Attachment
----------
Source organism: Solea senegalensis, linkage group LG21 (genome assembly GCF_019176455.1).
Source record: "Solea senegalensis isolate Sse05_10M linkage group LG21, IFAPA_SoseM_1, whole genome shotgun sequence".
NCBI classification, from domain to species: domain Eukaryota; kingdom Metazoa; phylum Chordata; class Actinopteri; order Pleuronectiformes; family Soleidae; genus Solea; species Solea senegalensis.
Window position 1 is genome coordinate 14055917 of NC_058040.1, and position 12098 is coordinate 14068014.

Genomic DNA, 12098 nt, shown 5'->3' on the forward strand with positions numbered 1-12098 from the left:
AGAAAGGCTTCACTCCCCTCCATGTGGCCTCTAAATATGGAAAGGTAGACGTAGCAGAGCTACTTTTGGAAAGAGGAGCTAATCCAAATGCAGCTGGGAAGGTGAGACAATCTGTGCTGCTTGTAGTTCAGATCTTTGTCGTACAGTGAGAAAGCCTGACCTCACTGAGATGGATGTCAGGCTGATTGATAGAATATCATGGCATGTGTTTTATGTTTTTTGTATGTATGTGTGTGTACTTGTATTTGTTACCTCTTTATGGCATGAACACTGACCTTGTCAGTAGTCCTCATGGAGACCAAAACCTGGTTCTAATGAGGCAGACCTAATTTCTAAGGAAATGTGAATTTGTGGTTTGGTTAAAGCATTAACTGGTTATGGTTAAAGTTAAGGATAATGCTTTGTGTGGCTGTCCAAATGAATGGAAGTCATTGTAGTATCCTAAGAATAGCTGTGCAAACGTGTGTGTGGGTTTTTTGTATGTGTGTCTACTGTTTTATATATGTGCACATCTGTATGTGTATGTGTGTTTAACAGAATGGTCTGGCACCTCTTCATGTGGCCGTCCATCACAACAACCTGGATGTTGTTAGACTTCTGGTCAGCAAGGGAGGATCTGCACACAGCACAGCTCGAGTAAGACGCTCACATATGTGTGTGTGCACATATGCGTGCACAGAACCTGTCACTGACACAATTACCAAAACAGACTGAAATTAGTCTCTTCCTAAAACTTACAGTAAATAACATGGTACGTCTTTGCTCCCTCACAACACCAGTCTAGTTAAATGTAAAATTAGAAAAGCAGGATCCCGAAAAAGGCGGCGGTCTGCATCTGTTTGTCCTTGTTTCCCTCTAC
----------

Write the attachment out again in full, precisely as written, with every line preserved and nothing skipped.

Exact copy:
Source organism: Solea senegalensis, linkage group LG21 (genome assembly GCF_019176455.1).
Source record: "Solea senegalensis isolate Sse05_10M linkage group LG21, IFAPA_SoseM_1, whole genome shotgun sequence".
NCBI classification, from domain to species: domain Eukaryota; kingdom Metazoa; phylum Chordata; class Actinopteri; order Pleuronectiformes; family Soleidae; genus Solea; species Solea senegalensis.
Window position 1 is genome coordinate 14055917 of NC_058040.1, and position 12098 is coordinate 14068014.

Genomic DNA, 12098 nt, shown 5'->3' on the forward strand with positions numbered 1-12098 from the left:
AGAAAGGCTTCACTCCCCTCCATGTGGCCTCTAAATATGGAAAGGTAGACGTAGCAGAGCTACTTTTGGAAAGAGGAGCTAATCCAAATGCAGCTGGGAAGGTGAGACAATCTGTGCTGCTTGTAGTTCAGATCTTTGTCGTACAGTGAGAAAGCCTGACCTCACTGAGATGGATGTCAGGCTGATTGATAGAATATCATGGCATGTGTTTTATGTTTTTTGTATGTATGTGTGTGTACTTGTATTTGTTACCTCTTTATGGCATGAACACTGACCTTGTCAGTAGTCCTCATGGAGACCAAAACCTGGTTCTAATGAGGCAGACCTAATTTCTAAGGAAATGTGAATTTGTGGTTTGGTTAAAGCATTAACTGGTTATGGTTAAAGTTAAGGATAATGCTTTGTGTGGCTGTCCAAATGAATGGAAGTCATTGTAGTATCCTAAGAATAGCTGTGCAAACGTGTGTGTGGGTTTTTTGTATGTGTGTCTACTGTTTTATATATGTGCACATCTGTATGTGTATGTGTGTTTAACAGAATGGTCTGGCACCTCTTCATGTGGCCGTCCATCACAACAACCTGGATGTTGTTAGACTTCTGGTCAGCAAGGGAGGATCTGCACACAGCACAGCTCGAGTAAGACGCTCACATATGTGTGTGTGCACATATGCGTGCACAGAACCTGTCACTGACACAATTACCAAAACAGACTGAAATTAGTCTCTTCCTAAAACTTACAGTAAATAACATGGTACGTCTTTGCTCCCTCACAACACCAGTCTAGTTAAATGTAAAATTAGAAAAGCAGGATCCCGAAAAAGGCGGCGGTCTGCATCTGTTTGTCCTTGTTTCCCTCTAC